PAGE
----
|Basic Lessons on Programming in Ruby
Lesson 2 - A little more on basic output
What I assume you have:|
- A Linux / UNIX / Mac computer with Ruby installed. If you don't have this, you need to Google how to get Ruby installed to compile Ruby programs from the terminal or command line.
- The basic ability to run commands like ls , cp , vi (or some other command-line editor) , etc.
- You have completed lesson 1
- The ability to figure things out!
Basic Output Lesson 2|
- First, make sure you are in the same folder you were when you created the program first.rb in lesson 1. Then, use the cp command to make a copy of your program named first.rb from lesson 1. Name the new program basic-output-2.rb. The Linux/Unix/Mac command to do this at a command-line is "cp first.rb basic-output-2.rb" (do NOT type the quotes!). If you can't do this, you need to get help from someone on basic Linux/UNIX/Mac command-line skills.
- Now, use your text editor to edit the newly created program,
basic-output-2.rb and change every instance of the word "puts" with "print". The newly edited program should look like this:
print "This is a ruby program."
print "It is not very interesting..."
- Now, run your program from lesson 1 (first.rb) and look at the result. It should look like this:
- This is a ruby program.
It is not very interesting...
Now, run your new program created in this lesson (basic-output-2.rb) and look at the result. It should look like this:
- This is a ruby program.It is not very interesting...Yet!
Summary of Lesson 2 on Basic Ruby Output:|
- Make a copy of the first.rb program from lesson 1 and name it "basic-output-2.rb".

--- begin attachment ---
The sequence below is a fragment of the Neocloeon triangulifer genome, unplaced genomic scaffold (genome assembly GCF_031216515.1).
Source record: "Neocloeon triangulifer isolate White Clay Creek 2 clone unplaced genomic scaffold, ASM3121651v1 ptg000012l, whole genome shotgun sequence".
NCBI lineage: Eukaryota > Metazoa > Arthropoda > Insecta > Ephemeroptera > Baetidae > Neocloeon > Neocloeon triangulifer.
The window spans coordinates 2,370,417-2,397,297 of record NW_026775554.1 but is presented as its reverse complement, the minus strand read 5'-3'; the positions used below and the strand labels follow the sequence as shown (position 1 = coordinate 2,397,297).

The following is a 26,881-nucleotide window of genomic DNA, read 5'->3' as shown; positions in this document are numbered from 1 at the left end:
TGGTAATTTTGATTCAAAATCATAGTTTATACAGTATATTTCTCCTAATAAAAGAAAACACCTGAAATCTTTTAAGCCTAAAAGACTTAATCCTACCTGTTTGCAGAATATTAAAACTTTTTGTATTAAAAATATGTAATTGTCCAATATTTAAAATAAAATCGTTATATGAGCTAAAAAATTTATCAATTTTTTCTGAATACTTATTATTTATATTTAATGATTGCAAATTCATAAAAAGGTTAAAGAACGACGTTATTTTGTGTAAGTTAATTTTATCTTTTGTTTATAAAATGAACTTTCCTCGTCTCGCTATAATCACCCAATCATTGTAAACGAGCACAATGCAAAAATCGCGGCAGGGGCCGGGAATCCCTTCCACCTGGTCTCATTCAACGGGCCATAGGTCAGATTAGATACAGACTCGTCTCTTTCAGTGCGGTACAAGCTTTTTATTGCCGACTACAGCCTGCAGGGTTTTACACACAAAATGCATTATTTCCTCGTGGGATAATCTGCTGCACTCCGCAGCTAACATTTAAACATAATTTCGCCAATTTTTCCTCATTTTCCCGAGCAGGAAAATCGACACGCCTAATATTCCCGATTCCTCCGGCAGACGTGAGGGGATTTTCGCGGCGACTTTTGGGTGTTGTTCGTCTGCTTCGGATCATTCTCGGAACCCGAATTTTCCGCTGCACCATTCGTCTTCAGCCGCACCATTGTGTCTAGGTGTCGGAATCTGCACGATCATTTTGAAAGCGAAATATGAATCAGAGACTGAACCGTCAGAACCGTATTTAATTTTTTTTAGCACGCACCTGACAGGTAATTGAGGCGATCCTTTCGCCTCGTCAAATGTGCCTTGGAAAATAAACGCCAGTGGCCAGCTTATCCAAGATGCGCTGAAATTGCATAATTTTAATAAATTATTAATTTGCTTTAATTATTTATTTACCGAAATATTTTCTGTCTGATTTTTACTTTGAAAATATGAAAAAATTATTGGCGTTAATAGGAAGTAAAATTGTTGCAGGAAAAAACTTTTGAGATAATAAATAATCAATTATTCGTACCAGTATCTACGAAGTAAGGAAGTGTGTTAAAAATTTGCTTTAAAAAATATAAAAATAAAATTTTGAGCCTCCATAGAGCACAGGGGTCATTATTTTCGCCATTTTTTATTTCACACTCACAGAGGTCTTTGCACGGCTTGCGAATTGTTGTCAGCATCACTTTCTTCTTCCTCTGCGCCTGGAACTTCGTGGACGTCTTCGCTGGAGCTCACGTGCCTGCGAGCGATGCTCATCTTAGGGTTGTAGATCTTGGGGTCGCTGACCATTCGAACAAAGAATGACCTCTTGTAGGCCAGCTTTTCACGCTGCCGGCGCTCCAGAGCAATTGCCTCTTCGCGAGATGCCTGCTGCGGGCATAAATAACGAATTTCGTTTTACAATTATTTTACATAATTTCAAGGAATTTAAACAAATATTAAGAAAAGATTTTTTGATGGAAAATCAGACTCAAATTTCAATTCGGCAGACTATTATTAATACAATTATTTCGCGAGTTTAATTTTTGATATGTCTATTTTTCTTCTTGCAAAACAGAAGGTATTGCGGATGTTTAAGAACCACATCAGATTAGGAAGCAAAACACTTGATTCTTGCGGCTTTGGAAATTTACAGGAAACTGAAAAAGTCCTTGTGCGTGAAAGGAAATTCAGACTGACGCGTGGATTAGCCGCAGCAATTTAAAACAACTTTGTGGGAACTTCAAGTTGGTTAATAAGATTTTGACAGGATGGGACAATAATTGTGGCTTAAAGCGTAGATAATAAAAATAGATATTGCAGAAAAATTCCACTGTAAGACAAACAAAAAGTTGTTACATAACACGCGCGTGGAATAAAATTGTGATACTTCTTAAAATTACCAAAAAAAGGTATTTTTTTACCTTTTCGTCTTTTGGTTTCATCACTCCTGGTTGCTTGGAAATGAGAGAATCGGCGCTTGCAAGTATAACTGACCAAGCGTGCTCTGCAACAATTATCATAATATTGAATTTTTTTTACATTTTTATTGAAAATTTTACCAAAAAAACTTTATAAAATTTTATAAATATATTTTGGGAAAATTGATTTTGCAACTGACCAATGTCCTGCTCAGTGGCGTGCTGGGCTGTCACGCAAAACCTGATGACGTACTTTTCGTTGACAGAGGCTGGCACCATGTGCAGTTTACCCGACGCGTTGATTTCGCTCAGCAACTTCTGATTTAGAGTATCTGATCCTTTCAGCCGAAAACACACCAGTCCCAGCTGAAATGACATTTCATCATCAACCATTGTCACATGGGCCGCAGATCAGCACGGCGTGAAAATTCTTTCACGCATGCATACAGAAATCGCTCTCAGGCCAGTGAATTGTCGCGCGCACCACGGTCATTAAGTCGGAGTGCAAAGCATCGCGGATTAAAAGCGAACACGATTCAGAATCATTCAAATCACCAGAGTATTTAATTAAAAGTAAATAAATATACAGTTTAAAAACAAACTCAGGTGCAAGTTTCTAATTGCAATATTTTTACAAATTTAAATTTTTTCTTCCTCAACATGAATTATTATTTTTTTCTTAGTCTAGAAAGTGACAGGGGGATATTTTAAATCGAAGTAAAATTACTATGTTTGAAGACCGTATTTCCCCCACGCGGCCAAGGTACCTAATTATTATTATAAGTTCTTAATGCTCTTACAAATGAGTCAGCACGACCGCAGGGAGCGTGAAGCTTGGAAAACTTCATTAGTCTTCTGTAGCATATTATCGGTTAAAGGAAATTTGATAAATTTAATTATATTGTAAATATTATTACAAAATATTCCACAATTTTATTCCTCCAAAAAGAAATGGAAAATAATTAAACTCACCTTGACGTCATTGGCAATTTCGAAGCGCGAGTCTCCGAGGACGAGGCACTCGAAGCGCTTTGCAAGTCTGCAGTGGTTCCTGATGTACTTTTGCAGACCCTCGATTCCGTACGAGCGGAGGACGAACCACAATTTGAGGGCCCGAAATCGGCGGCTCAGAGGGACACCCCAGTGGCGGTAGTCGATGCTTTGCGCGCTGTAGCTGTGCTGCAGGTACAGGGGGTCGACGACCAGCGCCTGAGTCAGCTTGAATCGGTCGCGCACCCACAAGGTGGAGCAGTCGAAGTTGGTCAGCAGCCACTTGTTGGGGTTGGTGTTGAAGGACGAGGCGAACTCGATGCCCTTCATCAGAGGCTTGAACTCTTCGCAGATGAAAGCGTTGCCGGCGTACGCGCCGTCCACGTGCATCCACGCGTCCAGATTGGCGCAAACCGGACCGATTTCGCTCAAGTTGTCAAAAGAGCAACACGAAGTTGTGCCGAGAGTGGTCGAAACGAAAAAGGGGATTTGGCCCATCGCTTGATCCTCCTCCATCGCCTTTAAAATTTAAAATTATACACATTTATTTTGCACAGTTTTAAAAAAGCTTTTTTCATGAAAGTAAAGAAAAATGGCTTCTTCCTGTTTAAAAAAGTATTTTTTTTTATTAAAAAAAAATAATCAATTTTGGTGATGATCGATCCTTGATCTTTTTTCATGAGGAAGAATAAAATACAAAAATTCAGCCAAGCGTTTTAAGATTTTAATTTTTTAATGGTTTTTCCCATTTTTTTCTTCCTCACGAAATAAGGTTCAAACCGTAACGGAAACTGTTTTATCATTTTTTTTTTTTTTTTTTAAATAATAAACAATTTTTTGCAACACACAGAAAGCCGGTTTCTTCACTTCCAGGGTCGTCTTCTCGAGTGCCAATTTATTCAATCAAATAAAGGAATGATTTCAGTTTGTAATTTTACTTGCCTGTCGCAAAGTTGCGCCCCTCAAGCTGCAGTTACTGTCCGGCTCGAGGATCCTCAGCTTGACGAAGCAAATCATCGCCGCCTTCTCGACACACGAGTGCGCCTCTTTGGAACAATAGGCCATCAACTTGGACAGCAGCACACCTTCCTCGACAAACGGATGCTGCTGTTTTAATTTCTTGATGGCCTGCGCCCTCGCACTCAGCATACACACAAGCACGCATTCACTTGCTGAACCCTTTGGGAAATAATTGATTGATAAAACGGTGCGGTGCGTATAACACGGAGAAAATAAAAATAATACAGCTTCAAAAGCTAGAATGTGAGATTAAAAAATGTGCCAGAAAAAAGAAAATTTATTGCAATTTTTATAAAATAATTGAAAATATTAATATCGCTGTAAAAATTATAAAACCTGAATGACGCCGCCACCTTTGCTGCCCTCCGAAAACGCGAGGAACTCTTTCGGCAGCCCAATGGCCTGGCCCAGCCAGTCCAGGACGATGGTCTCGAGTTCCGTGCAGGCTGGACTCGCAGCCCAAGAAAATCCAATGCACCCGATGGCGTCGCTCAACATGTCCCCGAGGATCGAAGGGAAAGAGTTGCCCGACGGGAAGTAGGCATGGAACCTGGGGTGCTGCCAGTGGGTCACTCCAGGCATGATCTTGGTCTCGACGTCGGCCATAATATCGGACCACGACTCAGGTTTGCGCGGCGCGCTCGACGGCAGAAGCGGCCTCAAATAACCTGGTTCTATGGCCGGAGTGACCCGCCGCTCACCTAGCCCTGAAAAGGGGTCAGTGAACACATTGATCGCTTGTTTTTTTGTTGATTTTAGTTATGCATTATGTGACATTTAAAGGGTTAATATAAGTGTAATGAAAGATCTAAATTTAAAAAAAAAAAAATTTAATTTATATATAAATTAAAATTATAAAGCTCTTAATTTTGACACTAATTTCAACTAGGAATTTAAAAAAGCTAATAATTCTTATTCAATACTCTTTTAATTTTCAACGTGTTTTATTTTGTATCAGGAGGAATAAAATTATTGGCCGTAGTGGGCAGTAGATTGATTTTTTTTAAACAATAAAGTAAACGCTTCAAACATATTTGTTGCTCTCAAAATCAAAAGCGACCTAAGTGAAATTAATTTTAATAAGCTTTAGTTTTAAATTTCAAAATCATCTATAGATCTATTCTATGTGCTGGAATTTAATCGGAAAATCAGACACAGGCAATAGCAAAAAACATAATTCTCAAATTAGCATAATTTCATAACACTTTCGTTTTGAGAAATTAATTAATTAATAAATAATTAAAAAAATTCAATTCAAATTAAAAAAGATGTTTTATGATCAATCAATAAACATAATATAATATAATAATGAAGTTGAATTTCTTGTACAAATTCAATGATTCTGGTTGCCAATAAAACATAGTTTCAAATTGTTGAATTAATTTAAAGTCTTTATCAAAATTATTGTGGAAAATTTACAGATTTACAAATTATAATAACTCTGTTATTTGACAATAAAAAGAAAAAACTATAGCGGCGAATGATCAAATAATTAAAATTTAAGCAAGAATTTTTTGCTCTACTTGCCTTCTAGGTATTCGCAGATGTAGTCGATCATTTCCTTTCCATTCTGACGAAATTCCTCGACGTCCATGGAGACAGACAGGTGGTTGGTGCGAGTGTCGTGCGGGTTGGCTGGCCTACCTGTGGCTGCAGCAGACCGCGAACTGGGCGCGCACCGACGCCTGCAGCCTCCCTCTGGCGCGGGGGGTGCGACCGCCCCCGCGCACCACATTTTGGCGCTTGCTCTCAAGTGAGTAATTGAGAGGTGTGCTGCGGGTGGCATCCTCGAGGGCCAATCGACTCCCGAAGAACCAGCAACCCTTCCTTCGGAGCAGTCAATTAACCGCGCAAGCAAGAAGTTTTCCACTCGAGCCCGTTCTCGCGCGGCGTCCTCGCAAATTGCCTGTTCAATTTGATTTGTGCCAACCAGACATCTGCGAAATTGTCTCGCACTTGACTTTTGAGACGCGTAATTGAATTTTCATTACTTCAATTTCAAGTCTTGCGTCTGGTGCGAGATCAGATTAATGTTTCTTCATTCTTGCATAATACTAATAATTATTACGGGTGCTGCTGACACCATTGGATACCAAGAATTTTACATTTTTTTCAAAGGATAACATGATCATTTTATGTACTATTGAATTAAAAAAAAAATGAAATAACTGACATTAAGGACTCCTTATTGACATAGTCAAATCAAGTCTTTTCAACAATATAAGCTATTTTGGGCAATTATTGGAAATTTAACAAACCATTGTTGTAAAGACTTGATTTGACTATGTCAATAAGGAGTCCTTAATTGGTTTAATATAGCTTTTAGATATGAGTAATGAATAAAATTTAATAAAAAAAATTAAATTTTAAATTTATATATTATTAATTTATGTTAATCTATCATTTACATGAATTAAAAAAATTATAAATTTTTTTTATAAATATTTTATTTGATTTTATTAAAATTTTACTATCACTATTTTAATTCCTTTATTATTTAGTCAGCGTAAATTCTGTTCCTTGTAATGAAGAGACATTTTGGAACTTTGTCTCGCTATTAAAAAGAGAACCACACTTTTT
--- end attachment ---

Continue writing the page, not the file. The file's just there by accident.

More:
- Change the new program "basic-output-2.rb" to replace all use of the "puts" command with the "print" command. Run the changed program from the command-line and look at the output of each program.
- Notice the difference in the output of the two programs. In each output statement, you place what you want the statement to write to the command-line as output in quotes. In programming languages, this is usually called a string. The "puts" in Ruby puts each string of output on a separate line. The "print" command in Ruby puts each string of output on the same line. You may or may not see how this could be helpful, but trust me, it is. We will demonstrate this in our next lesson.
Now, if you understood all this you should be able to do the following exercises:|
- Write a ruby program that uses five different lines with the "puts" command to print any five strings of your choosing on five different lines. Name your program "basic-output-2-ex1.rb". Run your program from the command-line and make sure the output looks like it should.
- Write a ruby program that uses five different lines with the "print" command to print any five strings of your choosing on the same line. Name your program "basic-output-2-ex2.rb". Run your program from the command-line and make sure the output looks like it should.
- Use the cp command to make a copy of your program from the previous step. Name the copy "basic-output-2-ex3.rb". Put two "puts" statements before all your "print" statements and put two "puts" statements after all your print statements. Run you program from the command-line. Do you see what a difference your changes made to the output?
Last updated on ... May 15, 2012
Created on ... May 15, 2012
These lessons were created by David Joyner. All rights reserved. You may use them to learn Ruby or teach Ruby to others as long as you DO NOT CHARGE for these materials! For any other use, permission may be asked of David Joyner at email@example.com.